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The Municipal Corporation of the City of Ahmedabad Vs. Kumbhnath Co-operative Housing Society Ltd. - Court Judgment

LegalCrystal Citation
SubjectCivil
CourtGujarat High Court
Decided On
Judge
Reported in(1975)16GLR448
AppellantThe Municipal Corporation of the City of Ahmedabad
RespondentKumbhnath Co-operative Housing Society Ltd.
Excerpt:
.....judge was clearly in error in interpreting section 13(4) and rule 9 in the manner done by him. the local authority as well may hold an inquiry itself and may pass proper orders after the conclusion of the said inquiry. he urged that this sub-rule is so framed because if after obtaining the explanation of the person to whom a notice is issued, the local authority is satisfied that this is not a case for demolition of the structure, the question of making an inquiry may not arise and in such a case, it may not be necessary for the local authority to appoint a committee. but if after perusing the explanation given by the party concerned, the local authority is not satisfied about the explanation given, it is incumbent on the local authority to hold an inquiry before passing a final order...........the town planning act and rules, the town development officer was invested with the powers of local authority and under section 13(4) of the act, the said local authority could pass appropriate orders for demolition of the unauthorised structures after holding an inquiry as prescribed under rule 9. the say of the corporation is that under rule 9, the local authority has to issue a notice and after hearing the explanation of the party concerned, the local authority may hold an inquiry either by itself or through a committee appointed by it consisting of not less than three persons. thereafter, the reasons given by the local authority or the committee, as the case may, have to be reduced to writing and duly signed. thereafter, the local authority can take a decision to demolish the.....
Judgment:

A.A. Dave, J.

1. Both these appeals involve a common question about the interpretation of Section 13(4) of the Bombay Town Planning Act, 1954 (Act No. 22/55) hereinafter referred to as the Act, and Rule 9 of the Bombay Town Planning Rules, 1955.

2. These two appeals arise out of the judgment and decree passed by the learned Judge, City Civil Court, 5th Court, Ahmedabad declaring that the notice, dated 12-1-1967 issued by the town development officer of the defendant-Corporation and his order, dated 27-1-1967 to demolish the structure raised in the respective survey numbers by the respondent-plaintiff are illegal and unauthorised and for consequential injunction to restrain the defendant-Corporation from executing the said order of demolition of the structures in question pursuant thereto.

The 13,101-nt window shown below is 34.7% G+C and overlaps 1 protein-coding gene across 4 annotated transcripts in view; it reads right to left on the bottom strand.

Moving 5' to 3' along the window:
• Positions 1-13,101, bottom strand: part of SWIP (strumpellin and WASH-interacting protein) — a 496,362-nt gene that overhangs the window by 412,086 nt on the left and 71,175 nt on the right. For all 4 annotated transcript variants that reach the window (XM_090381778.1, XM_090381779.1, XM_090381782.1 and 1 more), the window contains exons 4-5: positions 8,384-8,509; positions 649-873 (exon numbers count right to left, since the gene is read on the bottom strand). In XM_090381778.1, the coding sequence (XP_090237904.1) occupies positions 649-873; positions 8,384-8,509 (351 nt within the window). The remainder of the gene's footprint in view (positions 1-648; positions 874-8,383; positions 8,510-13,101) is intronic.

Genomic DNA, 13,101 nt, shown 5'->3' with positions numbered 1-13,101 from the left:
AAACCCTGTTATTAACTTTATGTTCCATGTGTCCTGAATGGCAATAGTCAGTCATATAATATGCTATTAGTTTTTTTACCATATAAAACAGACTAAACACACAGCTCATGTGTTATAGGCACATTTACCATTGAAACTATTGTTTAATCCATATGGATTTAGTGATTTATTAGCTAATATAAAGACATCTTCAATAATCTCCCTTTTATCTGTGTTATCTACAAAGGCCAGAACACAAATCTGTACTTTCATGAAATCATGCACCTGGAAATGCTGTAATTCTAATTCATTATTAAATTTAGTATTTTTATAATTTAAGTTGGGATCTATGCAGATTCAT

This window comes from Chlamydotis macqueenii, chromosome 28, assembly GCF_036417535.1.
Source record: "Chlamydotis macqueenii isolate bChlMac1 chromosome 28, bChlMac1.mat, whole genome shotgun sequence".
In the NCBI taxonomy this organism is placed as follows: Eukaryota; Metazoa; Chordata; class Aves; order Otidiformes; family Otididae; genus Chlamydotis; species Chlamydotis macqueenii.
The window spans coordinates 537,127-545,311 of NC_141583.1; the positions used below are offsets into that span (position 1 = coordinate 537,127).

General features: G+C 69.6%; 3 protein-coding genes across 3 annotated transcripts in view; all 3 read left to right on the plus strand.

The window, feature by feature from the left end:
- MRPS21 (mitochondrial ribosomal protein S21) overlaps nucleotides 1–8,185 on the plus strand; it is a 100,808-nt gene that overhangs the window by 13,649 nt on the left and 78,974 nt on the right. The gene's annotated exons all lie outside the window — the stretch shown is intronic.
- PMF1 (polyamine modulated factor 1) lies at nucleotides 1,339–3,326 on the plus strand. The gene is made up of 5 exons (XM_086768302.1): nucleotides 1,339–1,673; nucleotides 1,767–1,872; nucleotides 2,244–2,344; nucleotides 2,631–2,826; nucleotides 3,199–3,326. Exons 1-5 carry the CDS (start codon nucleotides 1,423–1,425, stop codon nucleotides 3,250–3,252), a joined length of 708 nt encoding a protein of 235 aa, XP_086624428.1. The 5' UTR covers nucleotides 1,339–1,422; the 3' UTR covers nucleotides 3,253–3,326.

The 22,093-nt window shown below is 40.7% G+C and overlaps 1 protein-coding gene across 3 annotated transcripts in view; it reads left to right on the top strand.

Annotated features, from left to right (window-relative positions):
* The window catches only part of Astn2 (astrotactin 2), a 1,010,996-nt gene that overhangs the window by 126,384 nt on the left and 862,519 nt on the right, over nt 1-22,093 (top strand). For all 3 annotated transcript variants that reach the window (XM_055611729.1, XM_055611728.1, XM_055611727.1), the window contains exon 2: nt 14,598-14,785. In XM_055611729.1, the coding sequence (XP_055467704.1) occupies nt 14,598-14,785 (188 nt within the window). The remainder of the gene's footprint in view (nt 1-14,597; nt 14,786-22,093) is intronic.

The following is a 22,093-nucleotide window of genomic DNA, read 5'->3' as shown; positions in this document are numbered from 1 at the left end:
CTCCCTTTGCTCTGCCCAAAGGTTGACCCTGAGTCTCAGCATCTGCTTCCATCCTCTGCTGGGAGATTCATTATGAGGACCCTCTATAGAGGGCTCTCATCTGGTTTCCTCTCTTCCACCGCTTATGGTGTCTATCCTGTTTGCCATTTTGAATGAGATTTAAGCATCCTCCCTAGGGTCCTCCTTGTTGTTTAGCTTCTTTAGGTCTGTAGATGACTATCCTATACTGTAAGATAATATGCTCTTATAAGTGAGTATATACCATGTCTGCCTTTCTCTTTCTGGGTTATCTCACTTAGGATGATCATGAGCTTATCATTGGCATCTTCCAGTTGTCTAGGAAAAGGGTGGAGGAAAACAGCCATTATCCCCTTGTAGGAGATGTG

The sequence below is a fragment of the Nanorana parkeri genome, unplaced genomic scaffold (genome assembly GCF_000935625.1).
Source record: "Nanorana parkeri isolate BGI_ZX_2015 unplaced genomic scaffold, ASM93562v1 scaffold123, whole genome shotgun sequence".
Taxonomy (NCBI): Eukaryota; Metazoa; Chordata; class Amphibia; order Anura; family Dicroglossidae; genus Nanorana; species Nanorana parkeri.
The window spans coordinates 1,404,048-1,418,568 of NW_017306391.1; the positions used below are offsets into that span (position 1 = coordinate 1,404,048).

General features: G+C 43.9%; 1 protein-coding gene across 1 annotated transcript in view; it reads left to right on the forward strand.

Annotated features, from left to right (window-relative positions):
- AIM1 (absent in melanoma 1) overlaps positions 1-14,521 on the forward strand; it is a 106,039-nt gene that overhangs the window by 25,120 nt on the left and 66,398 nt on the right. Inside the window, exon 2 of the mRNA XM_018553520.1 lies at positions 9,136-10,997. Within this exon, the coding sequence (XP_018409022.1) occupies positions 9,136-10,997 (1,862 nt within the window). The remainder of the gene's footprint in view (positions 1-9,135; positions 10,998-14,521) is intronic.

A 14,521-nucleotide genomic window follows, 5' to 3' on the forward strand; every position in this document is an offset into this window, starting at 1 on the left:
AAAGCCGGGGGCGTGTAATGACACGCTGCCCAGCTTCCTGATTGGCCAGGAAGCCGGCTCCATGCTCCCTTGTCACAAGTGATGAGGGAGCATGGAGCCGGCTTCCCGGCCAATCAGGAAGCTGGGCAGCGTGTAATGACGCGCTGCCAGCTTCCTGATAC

3. In order to appreciate the question of law involved in these appeals, it is not necessary to refer to the facts in details. Suffice it to say that the plaintiffs in the above two suits challenged the order issued by the town development officer for demolition of the structures raised on the respective survey numbers by them. It was alleged that as this order was issued by the town development officer without following the proper procedure as laid down under Rule 9 of the Town Planning Rules, 1955, the order passed by the town development officer was illegal and unauthorised. It was submitted on behalf of the plaintiffs that as required under Rule 9 of the said Rules, the town development officer would appoint a committee of not less than three members to hear such cases for making a proper inquiry as contemplated in Rule 9. The say of the defendant-Corporation was that under the Town Planning Act and Rules, the town development officer was invested with the powers of local authority and under Section 13(4) of the Act, the said local authority could pass appropriate orders for demolition of the unauthorised structures after holding an inquiry as prescribed under Rule 9. The say of the Corporation is that under Rule 9, the local authority has to issue a notice and after hearing the explanation of the party concerned, the local authority may hold an inquiry either by itself or through a committee appointed by it consisting of not less than three persons. Thereafter, the reasons given by the local authority or the committee, as the case may, have to be reduced to writing and duly signed. Thereafter, the local authority can take a decision to demolish the unauthorised structure. According to the Corporation, proper procedure was followed and merely because the local authority itself held an inquiry and did not appoint a committee, it cannot be said that the provisions of Rule 9 were not complied with as alleged by the plaintiffs. The learned trial Judge, held that the notice, dated 12-1-1967 given by the local authority was legal and valid but that the decision taken by the town development officer on 27-1-1967 is illegal and invalid. The learned Judge, therefore, decreed the suits. The Corporation, therefore, has preferred the present appeals against the said decision.